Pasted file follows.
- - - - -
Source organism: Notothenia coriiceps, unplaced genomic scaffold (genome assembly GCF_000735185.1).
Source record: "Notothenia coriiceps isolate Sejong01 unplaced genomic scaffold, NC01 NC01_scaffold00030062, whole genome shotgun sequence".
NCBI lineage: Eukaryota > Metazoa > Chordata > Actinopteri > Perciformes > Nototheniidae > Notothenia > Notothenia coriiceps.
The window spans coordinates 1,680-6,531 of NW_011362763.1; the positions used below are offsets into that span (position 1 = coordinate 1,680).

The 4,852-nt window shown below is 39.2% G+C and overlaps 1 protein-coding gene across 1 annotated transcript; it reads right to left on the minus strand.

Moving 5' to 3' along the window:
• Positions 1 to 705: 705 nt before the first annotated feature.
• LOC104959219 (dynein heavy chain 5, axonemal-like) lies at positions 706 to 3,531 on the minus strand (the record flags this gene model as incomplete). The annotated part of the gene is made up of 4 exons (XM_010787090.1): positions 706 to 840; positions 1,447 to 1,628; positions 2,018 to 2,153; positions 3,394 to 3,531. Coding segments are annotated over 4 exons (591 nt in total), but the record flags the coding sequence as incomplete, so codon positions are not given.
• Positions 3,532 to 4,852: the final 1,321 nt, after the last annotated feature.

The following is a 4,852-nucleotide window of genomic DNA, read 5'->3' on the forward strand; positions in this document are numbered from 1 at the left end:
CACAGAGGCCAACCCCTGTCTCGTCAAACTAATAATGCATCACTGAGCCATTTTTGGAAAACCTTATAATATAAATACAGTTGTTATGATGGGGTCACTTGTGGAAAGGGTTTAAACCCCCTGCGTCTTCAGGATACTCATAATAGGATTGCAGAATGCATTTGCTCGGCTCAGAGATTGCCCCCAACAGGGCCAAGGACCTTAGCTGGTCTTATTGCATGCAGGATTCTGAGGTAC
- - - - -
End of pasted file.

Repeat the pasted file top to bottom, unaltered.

Source organism: Notothenia coriiceps, unplaced genomic scaffold (genome assembly GCF_000735185.1).
Source record: "Notothenia coriiceps isolate Sejong01 unplaced genomic scaffold, NC01 NC01_scaffold00030062, whole genome shotgun sequence".
NCBI lineage: Eukaryota > Metazoa > Chordata > Actinopteri > Perciformes > Nototheniidae > Notothenia > Notothenia coriiceps.
The window spans coordinates 1,680-6,531 of NW_011362763.1; the positions used below are offsets into that span (position 1 = coordinate 1,680).

The 4,852-nt window shown below is 39.2% G+C and overlaps 1 protein-coding gene across 1 annotated transcript; it reads right to left on the minus strand.

Moving 5' to 3' along the window:
• Positions 1 to 705: 705 nt before the first annotated feature.
• LOC104959219 (dynein heavy chain 5, axonemal-like) lies at positions 706 to 3,531 on the minus strand (the record flags this gene model as incomplete). The annotated part of the gene is made up of 4 exons (XM_010787090.1): positions 706 to 840; positions 1,447 to 1,628; positions 2,018 to 2,153; positions 3,394 to 3,531. Coding segments are annotated over 4 exons (591 nt in total), but the record flags the coding sequence as incomplete, so codon positions are not given.
• Positions 3,532 to 4,852: the final 1,321 nt, after the last annotated feature.

The following is a 4,852-nucleotide window of genomic DNA, read 5'->3' on the forward strand; positions in this document are numbered from 1 at the left end:
CACAGAGGCCAACCCCTGTCTCGTCAAACTAATAATGCATCACTGAGCCATTTTTGGAAAACCTTATAATATAAATACAGTTGTTATGATGGGGTCACTTGTGGAAAGGGTTTAAACCCCCTGCGTCTTCAGGATACTCATAATAGGATTGCAGAATGCATTTGCTCGGCTCAGAGATTGCCCCCAACAGGGCCAAGGACCTTAGCTGGTCTTATTGCATGCAGGATTCTGAGGTAC